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AMC’s TV Version of ‘Interview with the Vampire’ Bests the 1994 Film

"Interview with the Vampire" on AMC is the perfect example of how to take a text and build upon it for a different time.

Sam Reid as Lestat De Lioncourt and Jacob Anderson as Louis De Point Du Lac - Interview with the Vampire _ Season 1, Episode 1 - Photo Credit: Alfonso Bresciani/AMC

“Interview with the Vampire”

Alfonso Bresciani/AMC

Fans of Anne Rice’s novels are devout. The author’s stories of vampires, witches, and other things that go bump in the night has inspired a generation, especially those who found identity through her homoerotic characters, particularly the vampire Lestat. It’s been nearly 30 years since director Neil Jordan’s film adaptation of Rice’s 1976 novel, “Interview with the Vampire,” and now AMC Network has decided to transition the novel into a series that feels more modern and sexy than what we saw in ’94.

“Interview with the Vampire” on AMC is the perfect example of how to take a text, whether a book or movie, and build upon it for a different time. By critiquing racial and relationship dynamics AMC’s series feels fresh and more than “just” a vampire series. Happily, it’s to die for.

Both film and TV series tell the same tale: that of the vampire Louis recounting his story to a journalist. Immediately the series takes the reins to propel the story into a more modern era that also enhances the racial dynamic of casting Jacob Anderson as Louis. Rice’s novel, and the 1994 feature, both take place in Louisiana in 1791 with Louis, played by Brad Pitt in the feature, a wealthy plantation owner. The film positions him as a kindhearted slave owner, with the slave narrative only being of significance when they rebel due to Louis’ relationship with the vampire who made him, Lestat (Tom Cruise).

In 1994, Jordan’s script didn’t necessarily have a desire to tackle the thorny issues of a white slave-owner turned vampire, so the various slave characters are ancillary window dressing. The AMC series propels the story into the early 1900s, to a Jim Crow South filled with all manner of racists. Anderson’s Louis is a Black man trying to make something of himself, but is always reminded that he is considered an Other by the wealthy white elite.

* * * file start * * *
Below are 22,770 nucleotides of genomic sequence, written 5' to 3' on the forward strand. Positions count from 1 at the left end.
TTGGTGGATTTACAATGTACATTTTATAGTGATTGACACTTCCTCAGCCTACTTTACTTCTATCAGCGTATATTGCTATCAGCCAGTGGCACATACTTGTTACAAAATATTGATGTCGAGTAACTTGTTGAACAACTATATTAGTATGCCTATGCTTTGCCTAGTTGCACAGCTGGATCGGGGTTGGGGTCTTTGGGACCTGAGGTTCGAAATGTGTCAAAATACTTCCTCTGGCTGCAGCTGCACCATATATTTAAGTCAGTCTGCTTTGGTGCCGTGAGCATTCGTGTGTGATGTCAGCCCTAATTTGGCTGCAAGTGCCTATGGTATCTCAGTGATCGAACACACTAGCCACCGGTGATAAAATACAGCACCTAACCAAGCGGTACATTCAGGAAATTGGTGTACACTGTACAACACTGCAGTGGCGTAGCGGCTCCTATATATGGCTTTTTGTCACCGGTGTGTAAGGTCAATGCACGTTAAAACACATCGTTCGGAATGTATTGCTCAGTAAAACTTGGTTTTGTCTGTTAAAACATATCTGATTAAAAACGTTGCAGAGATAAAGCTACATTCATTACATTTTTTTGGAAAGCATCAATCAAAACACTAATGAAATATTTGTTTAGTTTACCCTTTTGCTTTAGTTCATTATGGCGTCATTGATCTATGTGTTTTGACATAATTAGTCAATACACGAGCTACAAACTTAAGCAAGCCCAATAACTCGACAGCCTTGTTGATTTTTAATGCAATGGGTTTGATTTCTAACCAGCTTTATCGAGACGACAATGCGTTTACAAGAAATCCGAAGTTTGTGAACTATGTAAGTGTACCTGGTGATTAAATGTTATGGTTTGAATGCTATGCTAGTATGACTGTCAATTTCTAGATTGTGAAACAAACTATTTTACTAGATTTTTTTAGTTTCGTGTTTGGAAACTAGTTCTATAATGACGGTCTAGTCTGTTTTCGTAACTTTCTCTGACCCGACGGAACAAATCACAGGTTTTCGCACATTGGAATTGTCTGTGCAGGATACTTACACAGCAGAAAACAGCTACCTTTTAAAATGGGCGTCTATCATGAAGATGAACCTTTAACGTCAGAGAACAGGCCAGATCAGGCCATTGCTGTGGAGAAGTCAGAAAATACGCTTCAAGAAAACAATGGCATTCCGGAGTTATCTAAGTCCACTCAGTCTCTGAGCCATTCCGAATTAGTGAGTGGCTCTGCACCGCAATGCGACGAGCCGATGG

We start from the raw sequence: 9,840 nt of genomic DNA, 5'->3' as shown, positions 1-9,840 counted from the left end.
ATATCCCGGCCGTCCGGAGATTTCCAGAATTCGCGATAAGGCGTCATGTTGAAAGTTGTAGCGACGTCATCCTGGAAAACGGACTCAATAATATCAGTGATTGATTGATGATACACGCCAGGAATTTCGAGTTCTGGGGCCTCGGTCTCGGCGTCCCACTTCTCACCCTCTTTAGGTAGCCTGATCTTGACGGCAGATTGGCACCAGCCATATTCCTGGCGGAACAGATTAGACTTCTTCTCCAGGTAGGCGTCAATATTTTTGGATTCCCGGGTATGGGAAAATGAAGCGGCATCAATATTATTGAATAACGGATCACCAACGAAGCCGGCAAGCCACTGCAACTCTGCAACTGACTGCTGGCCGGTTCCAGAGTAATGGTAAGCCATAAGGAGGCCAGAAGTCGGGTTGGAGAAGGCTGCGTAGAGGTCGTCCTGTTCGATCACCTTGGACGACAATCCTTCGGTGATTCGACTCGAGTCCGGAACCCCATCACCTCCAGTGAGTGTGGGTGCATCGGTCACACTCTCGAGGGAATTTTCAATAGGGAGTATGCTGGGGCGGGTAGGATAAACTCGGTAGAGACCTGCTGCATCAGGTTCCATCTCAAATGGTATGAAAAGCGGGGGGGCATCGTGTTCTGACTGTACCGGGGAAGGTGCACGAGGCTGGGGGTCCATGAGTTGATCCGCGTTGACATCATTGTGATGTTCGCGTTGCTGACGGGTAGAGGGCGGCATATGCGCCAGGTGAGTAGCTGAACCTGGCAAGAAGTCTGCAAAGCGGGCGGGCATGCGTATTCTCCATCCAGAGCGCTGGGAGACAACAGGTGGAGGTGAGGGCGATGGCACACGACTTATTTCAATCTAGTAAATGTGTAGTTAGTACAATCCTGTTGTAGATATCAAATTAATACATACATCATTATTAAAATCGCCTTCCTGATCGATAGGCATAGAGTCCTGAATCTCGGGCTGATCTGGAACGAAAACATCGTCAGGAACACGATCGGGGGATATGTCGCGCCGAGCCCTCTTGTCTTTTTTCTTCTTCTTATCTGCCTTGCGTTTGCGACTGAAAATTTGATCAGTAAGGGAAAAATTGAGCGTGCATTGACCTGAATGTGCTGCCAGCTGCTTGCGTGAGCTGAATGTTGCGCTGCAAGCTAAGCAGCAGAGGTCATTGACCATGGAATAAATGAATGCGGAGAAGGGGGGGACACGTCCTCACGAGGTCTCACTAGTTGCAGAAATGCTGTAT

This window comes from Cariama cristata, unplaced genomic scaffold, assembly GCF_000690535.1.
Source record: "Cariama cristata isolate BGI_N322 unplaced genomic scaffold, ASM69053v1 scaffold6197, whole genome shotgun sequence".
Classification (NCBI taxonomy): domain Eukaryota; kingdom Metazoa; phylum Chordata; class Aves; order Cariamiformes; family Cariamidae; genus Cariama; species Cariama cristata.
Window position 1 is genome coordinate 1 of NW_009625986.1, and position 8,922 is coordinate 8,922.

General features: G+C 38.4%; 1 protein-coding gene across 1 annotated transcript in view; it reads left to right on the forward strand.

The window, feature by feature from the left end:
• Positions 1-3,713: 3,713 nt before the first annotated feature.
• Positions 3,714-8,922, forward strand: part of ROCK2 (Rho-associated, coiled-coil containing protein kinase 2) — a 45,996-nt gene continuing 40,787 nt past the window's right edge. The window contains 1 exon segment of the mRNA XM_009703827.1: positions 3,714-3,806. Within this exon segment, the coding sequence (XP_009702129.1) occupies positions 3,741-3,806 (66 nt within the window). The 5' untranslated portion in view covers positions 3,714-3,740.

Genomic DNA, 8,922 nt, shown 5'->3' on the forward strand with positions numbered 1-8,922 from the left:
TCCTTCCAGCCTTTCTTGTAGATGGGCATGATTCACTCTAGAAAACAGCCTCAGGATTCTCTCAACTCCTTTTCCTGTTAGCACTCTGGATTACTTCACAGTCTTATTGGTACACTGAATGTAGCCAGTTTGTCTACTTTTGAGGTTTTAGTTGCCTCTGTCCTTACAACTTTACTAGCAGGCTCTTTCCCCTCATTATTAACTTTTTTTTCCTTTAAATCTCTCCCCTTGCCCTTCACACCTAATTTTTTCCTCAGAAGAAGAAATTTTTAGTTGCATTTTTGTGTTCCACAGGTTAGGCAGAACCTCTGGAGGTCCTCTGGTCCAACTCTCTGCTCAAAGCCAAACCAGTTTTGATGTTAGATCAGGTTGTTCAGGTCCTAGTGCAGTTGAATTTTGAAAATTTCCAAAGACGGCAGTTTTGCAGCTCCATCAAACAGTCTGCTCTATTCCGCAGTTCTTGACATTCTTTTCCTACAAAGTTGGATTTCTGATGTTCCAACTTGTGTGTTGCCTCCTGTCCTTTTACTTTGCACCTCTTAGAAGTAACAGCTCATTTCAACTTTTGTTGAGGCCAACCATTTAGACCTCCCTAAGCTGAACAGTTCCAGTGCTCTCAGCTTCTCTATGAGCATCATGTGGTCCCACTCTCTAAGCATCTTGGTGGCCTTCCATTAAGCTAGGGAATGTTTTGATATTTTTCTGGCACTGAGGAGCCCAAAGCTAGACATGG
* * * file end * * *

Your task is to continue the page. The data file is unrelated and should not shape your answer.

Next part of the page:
Even Louis’ relationship with Lestat (Sam Reid), in this iteration, has an undercurrent of racial discussion, particularly in instances where Lestat acts condescendingly to Louis. Along with the open awareness that Lestat and Louis are in a relationship, this is one of the best modernizations of book to film to TV. The series never belabors the point about Louis’ race, but it always shows the audience how ridiculous and wrong it would be not to say that Louis being Black wouldn’t affect everything in his life.

One might be saying, “Wait, they actually made Lestat and Louis gay this time around?” One of the biggest criticisms of the 1994 feature was how it might have been coded as queer, but Louis and Lestat never actively engage in a romantic relationship. There’s nothing queer coded about the new television series, which presents Lestat and Louis’ relationship as far more than what journalist Daniel Molloy (Eric Bogosian) describes as “a fucked up Gothic romance.” The relationship in the series is one of sex and, at times, love. But it’s also filled with trauma, manipulation, and other toxic elements that, in recounting the story to Daniel, Louis has to grapple with.

Sam Reid as Lestat De Lioncourt and Jacob Anderson as Louis De Point Du Lac - Interview with the Vampire _ Season 1, Episode 1 - Photo Credit: ç

“Interview with the Vampire”

Alfonso Bresciani/AMC

This also makes Lestat a far more delicious character to watch on-screen than Tom Cruise’s florid, yet cold, portrayal. Watching Reid and Anderson play off of each other brings up an interesting element to the vampire landscape: power dynamics. Sure, a vampire maker has more power, but the series questions what that does to a relationship. How can Louis and Lestat have a relationship of equals when the former owes his very life to the latter? Or, as the series shows, what happens when Lestat turns Louis into a vampire with questionable consent?

Even the relationship between Louis and Daniel brings up questions of relationship intimacy and the role of memory. The pilot lays out that Daniel and Louis met at a gay bar, with Daniel himself struggling with his identity and his life. The original feature left the relationship between Pitt’s Louis and Christian Slater’s Daniel Molloy as one of formality. Molloy is just a plot device for Louis to tell his story to, until the film’s conclusion when Lestat attacks him and the movie ends. Here, Bogosian’s Daniel constantly critiques Louis’ narrative, questioning his authenticity and, at times, Louis’ reticence to be honest. Daniel in this series acts like a journalist, investigating Louis’ story and moving the action along without the vampire, which fleshes out the character beyond being a narrative device.

“Interview with the Vampire” premiered on AMC and AMC+ October 2.

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